Israel bans passenger flights to curb COVID-19 spread

Israel bans passenger flights to curb COVID-19 spread

Israel on Sunday decided to ban incoming and outgoing passenger flights from Monday at 22:00GMT until the end of January in order to stop the spread of COVID-19 and new coronavirus strains, Israel's Haaretz news website reported.

Prime Minister Benjamin Netanyahu on Sunday said Israel will be closing its international airport to nearly all flights as the government races to bring a raging coronavirus outbreak under control.

The entry of highly contagious variants of the coronavirus, coupled with poor enforcement of safety rules in ultra-Orthodox communities, has contributed to one of the world’s highest rates of infections. It also has threatened to undercut Israel’s highly successful campaign to vaccinate its population against the virus.

Late Sunday, the Israeli Cabinet approved what Netanyahu said would be a tight closure on incoming and outgoing air traffic. The government said it would make exceptions for a small number of humanitarian cases, such as funerals and medical patients, and cargo flights.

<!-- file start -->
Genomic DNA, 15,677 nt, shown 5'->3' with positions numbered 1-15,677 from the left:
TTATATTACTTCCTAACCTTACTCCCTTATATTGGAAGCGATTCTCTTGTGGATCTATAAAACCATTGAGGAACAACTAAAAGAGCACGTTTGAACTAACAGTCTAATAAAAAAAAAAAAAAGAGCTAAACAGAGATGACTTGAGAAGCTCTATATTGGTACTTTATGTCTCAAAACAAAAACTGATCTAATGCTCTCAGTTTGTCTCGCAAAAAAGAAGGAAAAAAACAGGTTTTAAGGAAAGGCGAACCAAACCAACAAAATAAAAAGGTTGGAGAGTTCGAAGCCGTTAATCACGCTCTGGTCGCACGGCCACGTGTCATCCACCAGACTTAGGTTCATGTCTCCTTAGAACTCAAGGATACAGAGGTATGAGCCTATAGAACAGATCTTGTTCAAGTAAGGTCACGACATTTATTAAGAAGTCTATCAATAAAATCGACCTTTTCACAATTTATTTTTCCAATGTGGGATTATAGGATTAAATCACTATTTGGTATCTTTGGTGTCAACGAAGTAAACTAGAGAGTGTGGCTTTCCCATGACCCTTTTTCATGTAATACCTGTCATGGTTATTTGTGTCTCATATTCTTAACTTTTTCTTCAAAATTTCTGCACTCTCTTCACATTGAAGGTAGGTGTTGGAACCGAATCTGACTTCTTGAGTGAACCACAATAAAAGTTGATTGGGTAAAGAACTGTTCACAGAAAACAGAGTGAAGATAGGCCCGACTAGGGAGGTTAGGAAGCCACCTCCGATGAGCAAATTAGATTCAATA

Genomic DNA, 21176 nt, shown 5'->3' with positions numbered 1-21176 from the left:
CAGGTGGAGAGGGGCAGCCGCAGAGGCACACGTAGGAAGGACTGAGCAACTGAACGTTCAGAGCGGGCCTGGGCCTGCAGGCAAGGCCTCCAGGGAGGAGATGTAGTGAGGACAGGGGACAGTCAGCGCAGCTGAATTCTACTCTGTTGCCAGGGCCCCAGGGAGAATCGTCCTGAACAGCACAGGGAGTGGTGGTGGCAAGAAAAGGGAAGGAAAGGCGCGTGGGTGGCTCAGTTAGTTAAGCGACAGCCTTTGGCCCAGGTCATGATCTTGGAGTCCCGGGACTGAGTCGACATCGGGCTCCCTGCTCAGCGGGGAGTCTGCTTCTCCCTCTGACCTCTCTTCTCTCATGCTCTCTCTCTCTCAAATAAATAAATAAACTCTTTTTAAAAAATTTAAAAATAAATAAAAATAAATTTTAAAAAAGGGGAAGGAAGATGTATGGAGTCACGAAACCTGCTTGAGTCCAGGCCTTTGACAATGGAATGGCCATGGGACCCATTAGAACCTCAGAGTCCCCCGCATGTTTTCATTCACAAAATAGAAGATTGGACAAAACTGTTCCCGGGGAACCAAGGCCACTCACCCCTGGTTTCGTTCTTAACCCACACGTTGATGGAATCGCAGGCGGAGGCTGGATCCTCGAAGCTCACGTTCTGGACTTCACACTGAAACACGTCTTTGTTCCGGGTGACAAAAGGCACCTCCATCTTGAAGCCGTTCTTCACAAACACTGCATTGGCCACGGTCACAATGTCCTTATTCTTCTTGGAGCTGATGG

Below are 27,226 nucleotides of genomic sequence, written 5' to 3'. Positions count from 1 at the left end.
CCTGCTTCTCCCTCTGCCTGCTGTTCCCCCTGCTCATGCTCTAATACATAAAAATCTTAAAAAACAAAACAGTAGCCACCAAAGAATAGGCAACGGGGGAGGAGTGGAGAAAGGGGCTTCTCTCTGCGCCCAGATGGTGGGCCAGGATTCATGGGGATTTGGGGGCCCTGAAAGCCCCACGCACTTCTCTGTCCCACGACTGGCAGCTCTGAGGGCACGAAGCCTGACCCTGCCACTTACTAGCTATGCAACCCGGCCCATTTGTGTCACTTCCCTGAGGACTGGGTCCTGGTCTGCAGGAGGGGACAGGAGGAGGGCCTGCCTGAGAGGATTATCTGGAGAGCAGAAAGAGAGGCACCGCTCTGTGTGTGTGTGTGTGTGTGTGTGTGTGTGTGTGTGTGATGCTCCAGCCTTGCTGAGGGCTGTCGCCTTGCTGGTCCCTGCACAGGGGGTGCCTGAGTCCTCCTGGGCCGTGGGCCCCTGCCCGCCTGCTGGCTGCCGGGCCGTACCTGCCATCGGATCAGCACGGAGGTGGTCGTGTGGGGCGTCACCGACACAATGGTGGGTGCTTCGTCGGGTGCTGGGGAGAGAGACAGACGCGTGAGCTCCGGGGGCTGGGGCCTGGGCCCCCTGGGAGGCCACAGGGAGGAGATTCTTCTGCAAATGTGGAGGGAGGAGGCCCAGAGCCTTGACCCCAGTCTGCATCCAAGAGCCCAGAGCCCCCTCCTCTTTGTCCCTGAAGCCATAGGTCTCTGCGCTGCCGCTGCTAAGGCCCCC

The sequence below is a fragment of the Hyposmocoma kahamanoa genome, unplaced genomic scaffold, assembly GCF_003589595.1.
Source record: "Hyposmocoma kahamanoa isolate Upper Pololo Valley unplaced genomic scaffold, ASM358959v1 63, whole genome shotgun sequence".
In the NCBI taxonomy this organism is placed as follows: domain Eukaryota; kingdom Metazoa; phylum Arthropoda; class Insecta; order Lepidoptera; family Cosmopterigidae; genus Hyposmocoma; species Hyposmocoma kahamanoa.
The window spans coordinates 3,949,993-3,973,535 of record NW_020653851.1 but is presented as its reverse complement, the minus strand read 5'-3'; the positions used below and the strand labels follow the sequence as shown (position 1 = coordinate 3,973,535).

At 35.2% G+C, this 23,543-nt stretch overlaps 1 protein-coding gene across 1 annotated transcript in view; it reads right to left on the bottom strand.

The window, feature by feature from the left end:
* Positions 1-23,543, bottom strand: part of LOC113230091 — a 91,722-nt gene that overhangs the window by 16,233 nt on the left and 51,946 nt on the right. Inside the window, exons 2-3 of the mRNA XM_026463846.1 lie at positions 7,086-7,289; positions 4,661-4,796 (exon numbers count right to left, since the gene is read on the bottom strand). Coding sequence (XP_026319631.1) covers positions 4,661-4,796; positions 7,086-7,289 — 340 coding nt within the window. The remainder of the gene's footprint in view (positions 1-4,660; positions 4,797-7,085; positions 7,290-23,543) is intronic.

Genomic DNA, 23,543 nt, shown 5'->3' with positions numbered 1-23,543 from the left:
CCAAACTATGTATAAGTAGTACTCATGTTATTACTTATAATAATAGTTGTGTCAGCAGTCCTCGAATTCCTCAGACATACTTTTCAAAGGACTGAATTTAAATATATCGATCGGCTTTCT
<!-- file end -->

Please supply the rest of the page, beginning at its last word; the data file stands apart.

"We are closing the skies hermetically, except for really rare exceptions, to prevent the entry of virus mutations, and also to ensure that we progress quickly with our vaccination campaign," Netanyahu said.

The order is to begin early Tuesday and remain in effect until Jan. 31. Netanyahu’s office said the order still required parliamentary legislation to be finalized.

Throughout the pandemic, Israel has restricted entry at its main international airport. But it has made exceptions for certain categories of people, including religious students and Israelis returning from abroad, while allowing Israeli tourists to fly to a handful of "green countries." This limited air travel appears to allowed highly contagious coronavirus variants from the U.K. and other places to enter the country.

Israel’s Health Ministry has recorded over 595,000 cases of the virus since the start of the pandemic and over 4,361 deaths. New cases of the disease continue to climb, even as the country has launched one of the world’s most successful vaccination campaigns and is in the midst of its third nationwide lockdown.

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